The International Monetary Fund is downgrading its forecast for the world economy this year, citing the spread of COVID-19's omicron variant, higher energy prices, an uptick in inflation and financial strains in China.
The 190-country lending agency now forecasts the global economy will expand 4.4 per cent in 2022. That's down from an estimated 5.9 cent last year and from the 4.9 per cent the IMF was forecasting for 2022 back in October.
The IMF slashed the growth forecast for the United States — world’s largest economy — to four per cent from the 5.2 per cent it predicted in October. The agency no longer expects any economic stimulus from President Joe Biden’s Build Back Better social policy bill, which has stalled in Congress.
The U.S. economy is also contending with supply-chain bottlenecks that prevent companies from filling customer orders, and from the Federal Reserve’s impending move to raise interest rates to cool off the hottest year-over-year inflation in four decades.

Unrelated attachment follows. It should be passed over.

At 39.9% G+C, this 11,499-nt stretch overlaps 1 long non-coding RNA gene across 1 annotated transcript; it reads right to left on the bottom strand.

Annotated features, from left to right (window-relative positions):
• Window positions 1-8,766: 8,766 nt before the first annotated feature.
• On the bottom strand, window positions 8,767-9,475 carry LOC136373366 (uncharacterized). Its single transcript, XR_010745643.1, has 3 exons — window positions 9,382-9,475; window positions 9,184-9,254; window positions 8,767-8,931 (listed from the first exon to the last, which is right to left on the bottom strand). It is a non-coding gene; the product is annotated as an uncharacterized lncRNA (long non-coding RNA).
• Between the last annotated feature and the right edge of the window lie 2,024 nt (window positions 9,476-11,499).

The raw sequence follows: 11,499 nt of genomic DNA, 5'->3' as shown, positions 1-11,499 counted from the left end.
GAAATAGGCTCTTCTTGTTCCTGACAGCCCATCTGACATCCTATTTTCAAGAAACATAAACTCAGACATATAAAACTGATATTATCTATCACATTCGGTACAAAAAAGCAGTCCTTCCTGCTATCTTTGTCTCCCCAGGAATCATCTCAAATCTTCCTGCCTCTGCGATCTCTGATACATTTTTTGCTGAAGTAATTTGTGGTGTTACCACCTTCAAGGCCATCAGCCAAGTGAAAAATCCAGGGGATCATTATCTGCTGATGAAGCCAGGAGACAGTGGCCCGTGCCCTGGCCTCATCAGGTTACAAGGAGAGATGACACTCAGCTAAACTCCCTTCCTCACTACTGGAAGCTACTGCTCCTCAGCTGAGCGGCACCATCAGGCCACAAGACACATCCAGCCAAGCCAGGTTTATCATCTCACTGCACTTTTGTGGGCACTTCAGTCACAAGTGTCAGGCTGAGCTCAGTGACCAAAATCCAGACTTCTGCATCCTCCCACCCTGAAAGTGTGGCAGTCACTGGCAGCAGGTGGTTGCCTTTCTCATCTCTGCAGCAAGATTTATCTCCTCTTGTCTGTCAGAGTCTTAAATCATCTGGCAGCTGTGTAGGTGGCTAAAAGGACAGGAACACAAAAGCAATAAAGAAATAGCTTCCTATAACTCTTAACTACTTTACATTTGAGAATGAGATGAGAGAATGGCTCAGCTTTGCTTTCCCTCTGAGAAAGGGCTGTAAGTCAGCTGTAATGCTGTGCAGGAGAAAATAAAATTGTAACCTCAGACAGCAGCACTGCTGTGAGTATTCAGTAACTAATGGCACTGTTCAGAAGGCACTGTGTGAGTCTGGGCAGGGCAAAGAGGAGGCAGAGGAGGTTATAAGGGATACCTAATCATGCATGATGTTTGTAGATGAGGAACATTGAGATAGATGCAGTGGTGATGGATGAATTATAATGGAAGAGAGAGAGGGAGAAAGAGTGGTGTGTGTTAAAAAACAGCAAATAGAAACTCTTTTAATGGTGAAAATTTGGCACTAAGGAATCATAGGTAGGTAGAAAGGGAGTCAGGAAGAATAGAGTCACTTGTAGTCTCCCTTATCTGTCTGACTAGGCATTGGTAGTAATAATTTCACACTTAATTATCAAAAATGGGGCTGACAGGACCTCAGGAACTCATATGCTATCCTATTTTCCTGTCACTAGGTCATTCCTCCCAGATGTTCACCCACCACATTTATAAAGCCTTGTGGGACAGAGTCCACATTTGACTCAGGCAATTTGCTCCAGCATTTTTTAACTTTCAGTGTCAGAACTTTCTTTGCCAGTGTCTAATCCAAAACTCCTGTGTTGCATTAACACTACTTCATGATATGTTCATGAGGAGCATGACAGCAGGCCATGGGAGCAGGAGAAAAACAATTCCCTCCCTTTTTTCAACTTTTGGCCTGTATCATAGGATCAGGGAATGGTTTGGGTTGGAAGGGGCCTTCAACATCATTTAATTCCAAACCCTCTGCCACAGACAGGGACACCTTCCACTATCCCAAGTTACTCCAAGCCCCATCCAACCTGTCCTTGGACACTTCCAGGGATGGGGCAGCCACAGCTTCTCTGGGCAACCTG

The global organization downgraded Canada's 2022 growth to 3.3 per cent from 4.1 per cent due to a weaker end to 2021 and anticipated softer demand this year related to the U.S. revision.
The Canadian economy is expected to grow three per cent in 2023, up from 2.8 per cent in the October forecast.
The Chinese economy is forecast to grow 4.8 per cent this year — down from 8.1 per cent last year and 0.8 percentage points slower than the IMF expected in October. China's zero-tolerance approach to COVID is likely to take an economic toll as is financial stress on the country’s property developers, according to the agency.
The IMF expects the 19 European countries that share the euro currency to collectively grow 3.9 per cent this year, down from 5.2 per cent in 2021. Japan is forecast to register 3.3 per cent growth this year, up from 1.6 per cent last year, as a result of continuing government support for the economy.